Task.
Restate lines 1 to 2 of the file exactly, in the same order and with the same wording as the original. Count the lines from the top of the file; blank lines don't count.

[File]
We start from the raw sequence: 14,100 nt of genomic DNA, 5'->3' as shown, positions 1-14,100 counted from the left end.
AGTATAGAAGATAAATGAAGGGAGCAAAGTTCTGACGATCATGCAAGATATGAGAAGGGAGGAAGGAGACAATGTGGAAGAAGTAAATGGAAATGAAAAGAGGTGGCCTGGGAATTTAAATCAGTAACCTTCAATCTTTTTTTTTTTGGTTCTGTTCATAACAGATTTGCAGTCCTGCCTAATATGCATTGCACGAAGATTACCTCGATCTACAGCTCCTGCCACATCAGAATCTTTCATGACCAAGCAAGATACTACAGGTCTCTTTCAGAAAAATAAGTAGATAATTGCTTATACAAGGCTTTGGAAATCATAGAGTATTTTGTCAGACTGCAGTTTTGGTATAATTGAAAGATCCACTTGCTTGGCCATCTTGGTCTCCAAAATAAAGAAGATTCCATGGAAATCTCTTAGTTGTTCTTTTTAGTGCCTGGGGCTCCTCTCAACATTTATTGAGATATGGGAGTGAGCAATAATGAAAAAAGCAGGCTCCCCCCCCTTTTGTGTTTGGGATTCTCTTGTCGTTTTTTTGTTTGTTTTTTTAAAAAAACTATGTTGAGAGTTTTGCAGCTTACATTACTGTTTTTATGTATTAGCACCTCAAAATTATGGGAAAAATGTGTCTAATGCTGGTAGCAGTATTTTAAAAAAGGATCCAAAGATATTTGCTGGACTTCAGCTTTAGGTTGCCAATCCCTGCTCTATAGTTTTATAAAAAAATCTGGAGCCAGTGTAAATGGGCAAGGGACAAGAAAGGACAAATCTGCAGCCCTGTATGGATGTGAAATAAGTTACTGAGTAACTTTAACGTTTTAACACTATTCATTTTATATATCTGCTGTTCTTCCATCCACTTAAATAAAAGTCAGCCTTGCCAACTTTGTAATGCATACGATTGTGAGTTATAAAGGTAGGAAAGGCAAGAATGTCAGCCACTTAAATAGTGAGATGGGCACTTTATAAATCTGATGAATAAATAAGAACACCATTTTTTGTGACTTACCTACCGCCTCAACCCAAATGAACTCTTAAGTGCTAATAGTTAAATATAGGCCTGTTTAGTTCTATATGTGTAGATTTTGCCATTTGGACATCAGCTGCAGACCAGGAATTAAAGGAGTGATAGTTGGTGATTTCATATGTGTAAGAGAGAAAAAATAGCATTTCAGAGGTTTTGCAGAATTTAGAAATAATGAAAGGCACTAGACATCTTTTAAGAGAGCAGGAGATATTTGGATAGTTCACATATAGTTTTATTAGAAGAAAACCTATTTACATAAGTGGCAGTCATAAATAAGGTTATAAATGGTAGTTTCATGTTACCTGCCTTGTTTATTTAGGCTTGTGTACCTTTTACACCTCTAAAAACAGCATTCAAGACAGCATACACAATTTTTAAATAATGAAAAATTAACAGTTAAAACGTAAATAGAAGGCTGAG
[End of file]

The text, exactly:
We start from the raw sequence: 14,100 nt of genomic DNA, 5'->3' as shown, positions 1-14,100 counted from the left end.
AGTATAGAAGATAAATGAAGGGAGCAAAGTTCTGACGATCATGCAAGATATGAGAAGGGAGGAAGGAGACAATGTGGAAGAAGTAAATGGAAATGAAAAGAGGTGGCCTGGGAATTTAAATCAGTAACCTTCAATCTTTTTTTTTTTGGTTCTGTTCATAACAGATTTGCAGTCCTGCCTAATATGCATTGCACGAAGATTACCTCGATCTACAGCTCCTGCCACATCAGAATCTTTCATGACCAAGCAAGATACTACAGGTCTCTTTCAGAAAAATAAGTAGATAATTGCTTATACAAGGCTTTGGAAATCATAGAGTATTTTGTCAGACTGCAGTTTTGGTATAATTGAAAGATCCACTTGCTTGGCCATCTTGGTCTCCAAAATAAAGAAGATTCCATGGAAATCTCTTAGTTGTTCTTTTTAGTGCCTGGGGCTCCTCTCAACATTTATTGAGATATGGGAGTGAGCAATAATGAAAAAAGCAGGCTCCCCCCCCTTTTGTGTTTGGGATTCTCTTGTCGTTTTTTTGTTTGTTTTTTTAAAAAAACTATGTTGAGAGTTTTGCAGCTTACATTACTGTTTTTATGTATTAGCACCTCAAAATTATGGGAAAAATGTGTCTAATGCTGGTAGCAGTATTTTAAAAAAGGATCCAAAGATATTTGCTGGACTTCAGCTTTAGGTTGCCAATCCCTGCTCTATAGTTTTATAAAAAAATCTGGAGCCAGTGTAAATGGGCAAGGGACAAGAAAGGACAAATCTGCAGCCCTGTATGGATGTGAAATAAGTTACTGAGTAACTTTAACGTTTTAACACTATTCATTTTATATATCTGCTGTTCTTCCATCCACTTAAATAAAAGTCAGCCTTGCCAACTTTGTAATGCATACGATTGTGAGTTATAAAGGTAGGAAAGGCAAGAATGTCAGCCACTTAAATAGTGAGATGGGCACTTTATAAATCTGATGAATAAATAAGAACACCATTTTTTGTGACTTACCTACCGCCTCAACCCAAATGAACTCTTAAGTGCTAATAGTTAAATATAGGCCTGTTTAGTTCTATATGTGTAGATTTTGCCATTTGGACATCAGCTGCAGACCAGGAATTAAAGGAGTGATAGTTGGTGATTTCATATGTGTAAGAGAGAAAAAATAGCATTTCAGAGGTTTTGCAGAATTTAGAAATAATGAAAGGCACTAGACATCTTTTAAGAGAGCAGGAGATATTTGGATAGTTCACATATAGTTTTATTAGAAGAAAACCTATTTACATAAGTGGCAGTCATAAATAAGGTTATAAATGGTAGTTTCATGTTACCTGCCTTGTTTATTTAGGCTTGTGTACCTTTTACACCTCTAAAAACAGCATTCAAGACAGCATACACAATTTTTAAATAATGAAAAATTAACAGTTAAAACGTAAATAGAAGGCTGAG